NFR New fishing vehicle dilemma

tippet

hardcore flyfishing addict
I need to replace my 2016 Ford Expedition because it is approaching 100,000 miles. I trade them in at this point because fishing takes me into some remote areas, and I don't like the risk of a fan belt breaking, transmission going out, etc 50 miles up a dirt road away from civilization. I wanted to order one, but Ford has temporarily halted their production, and they don't know when it will resume.
I started doing a major search on the internet and found a new 2020 Expedition with exactly the same features I wanted, and with no features that I don't want on the vehicle. Unfortunately, it is at a dealership about 5 hours from my home in another state.
Here is my question: Is it best for me to negotiate with and buy it directly from the out of state dealer and try to find out how to get it licensed and pay whatever taxes I would need to pay to both Washington and the other state, or would it be better to go to my local Ford dealer that I have worked with in the past and have them work out a transfer of the vehicle to them so my purchase is from a Washington dealer, simplifying the licensing, taxes, etc. I am hoping to get some insight from those of you who have worked in automotive sales, or have had a similar experience. Thanks!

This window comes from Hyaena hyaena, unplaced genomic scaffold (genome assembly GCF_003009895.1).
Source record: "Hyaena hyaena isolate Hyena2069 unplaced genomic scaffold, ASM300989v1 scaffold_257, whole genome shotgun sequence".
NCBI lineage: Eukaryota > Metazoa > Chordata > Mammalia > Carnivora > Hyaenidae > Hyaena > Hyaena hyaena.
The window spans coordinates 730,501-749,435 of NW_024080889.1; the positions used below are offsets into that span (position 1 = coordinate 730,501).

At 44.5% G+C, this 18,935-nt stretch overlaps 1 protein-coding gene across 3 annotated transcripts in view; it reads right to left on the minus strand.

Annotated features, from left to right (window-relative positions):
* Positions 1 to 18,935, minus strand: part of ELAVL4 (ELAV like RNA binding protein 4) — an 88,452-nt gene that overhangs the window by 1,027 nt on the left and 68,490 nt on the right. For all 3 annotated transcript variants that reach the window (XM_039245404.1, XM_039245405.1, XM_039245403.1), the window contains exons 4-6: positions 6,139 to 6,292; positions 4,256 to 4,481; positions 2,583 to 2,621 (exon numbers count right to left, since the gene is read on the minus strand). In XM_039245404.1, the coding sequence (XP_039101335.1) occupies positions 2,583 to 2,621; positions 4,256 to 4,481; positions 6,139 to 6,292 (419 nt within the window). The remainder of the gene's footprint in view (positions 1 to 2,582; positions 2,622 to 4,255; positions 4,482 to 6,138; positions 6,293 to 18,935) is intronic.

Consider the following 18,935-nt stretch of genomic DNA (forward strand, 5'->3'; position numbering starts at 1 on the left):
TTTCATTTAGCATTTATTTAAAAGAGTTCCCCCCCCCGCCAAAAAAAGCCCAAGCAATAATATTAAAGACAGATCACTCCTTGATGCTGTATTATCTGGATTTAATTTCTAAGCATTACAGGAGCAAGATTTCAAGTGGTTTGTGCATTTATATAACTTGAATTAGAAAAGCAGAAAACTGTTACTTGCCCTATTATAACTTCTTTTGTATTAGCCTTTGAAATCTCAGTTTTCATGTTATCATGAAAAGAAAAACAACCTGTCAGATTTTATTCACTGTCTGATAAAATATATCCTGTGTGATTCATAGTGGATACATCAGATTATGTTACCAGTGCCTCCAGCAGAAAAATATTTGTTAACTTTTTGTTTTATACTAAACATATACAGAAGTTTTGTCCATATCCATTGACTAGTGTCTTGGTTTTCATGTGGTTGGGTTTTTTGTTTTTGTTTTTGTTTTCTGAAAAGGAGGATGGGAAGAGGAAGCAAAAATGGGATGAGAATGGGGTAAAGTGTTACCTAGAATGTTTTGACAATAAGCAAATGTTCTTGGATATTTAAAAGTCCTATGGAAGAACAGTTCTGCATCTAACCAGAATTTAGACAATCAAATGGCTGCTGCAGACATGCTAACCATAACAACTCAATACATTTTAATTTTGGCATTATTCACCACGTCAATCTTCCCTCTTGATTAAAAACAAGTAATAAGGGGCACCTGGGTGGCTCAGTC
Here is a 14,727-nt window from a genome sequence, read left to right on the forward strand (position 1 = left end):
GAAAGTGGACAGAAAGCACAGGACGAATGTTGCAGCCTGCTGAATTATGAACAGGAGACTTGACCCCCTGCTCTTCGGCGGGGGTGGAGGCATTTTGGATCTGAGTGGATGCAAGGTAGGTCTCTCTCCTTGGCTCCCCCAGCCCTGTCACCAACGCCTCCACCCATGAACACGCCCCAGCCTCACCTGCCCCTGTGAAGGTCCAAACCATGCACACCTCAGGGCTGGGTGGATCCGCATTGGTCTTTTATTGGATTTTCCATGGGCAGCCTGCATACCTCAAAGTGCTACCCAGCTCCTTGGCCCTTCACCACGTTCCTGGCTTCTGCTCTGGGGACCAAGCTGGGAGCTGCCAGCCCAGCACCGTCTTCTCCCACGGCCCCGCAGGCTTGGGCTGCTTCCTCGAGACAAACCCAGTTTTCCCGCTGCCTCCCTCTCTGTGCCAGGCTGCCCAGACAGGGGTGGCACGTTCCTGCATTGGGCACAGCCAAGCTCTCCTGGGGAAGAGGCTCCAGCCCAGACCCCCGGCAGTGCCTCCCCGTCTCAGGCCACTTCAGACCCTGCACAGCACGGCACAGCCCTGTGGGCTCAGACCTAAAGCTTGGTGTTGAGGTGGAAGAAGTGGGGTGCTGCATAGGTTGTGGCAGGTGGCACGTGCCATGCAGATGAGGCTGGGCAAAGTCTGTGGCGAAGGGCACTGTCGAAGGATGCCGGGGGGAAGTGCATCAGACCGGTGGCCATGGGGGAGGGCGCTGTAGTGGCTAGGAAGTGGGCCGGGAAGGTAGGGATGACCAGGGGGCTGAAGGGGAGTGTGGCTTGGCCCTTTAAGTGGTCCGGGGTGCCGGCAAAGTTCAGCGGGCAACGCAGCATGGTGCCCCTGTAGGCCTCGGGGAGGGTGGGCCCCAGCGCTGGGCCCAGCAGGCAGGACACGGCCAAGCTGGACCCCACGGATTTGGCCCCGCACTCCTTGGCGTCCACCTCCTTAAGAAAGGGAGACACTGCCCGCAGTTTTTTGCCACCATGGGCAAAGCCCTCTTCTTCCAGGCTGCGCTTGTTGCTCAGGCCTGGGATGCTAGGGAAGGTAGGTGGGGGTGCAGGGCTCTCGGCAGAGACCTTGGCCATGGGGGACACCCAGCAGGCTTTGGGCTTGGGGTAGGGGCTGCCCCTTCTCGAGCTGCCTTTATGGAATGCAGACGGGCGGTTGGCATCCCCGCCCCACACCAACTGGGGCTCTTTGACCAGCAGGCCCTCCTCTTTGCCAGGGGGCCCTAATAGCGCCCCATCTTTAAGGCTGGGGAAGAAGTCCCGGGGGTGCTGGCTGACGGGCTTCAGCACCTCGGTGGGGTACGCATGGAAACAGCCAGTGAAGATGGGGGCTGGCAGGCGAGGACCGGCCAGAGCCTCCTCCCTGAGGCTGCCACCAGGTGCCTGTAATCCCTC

Lakota

Active Member
I would guess the average mileage on a fishing rig for members of this site to be well north of 100k. My unsolicited advice would be to invest in some preventative maintenance and take the $65k you saved from not buying a new truck and treat yourself to a an exoctic fishing trip or 3!

Having said that, buying a car out of state is extremely common. You only pay taxes where you title the car and the dealership you work with will be able to walk you through the steps you need to take. The only concern I can think of in our current situation is that you may have to make a trip to the DMV where an in state dealership will be able to file everything for you and save you a trip into public.
 

Jerry Daschofsky

Will Fish for Cinnamon Rolls and Coffee.
WFF Supporter
@tippet have you been maintaining the vehicle? I go to some pretty remote areas too. Normal maintenance, and preemptive parts changes, can well extend life of vehicle without worry of breakdown down.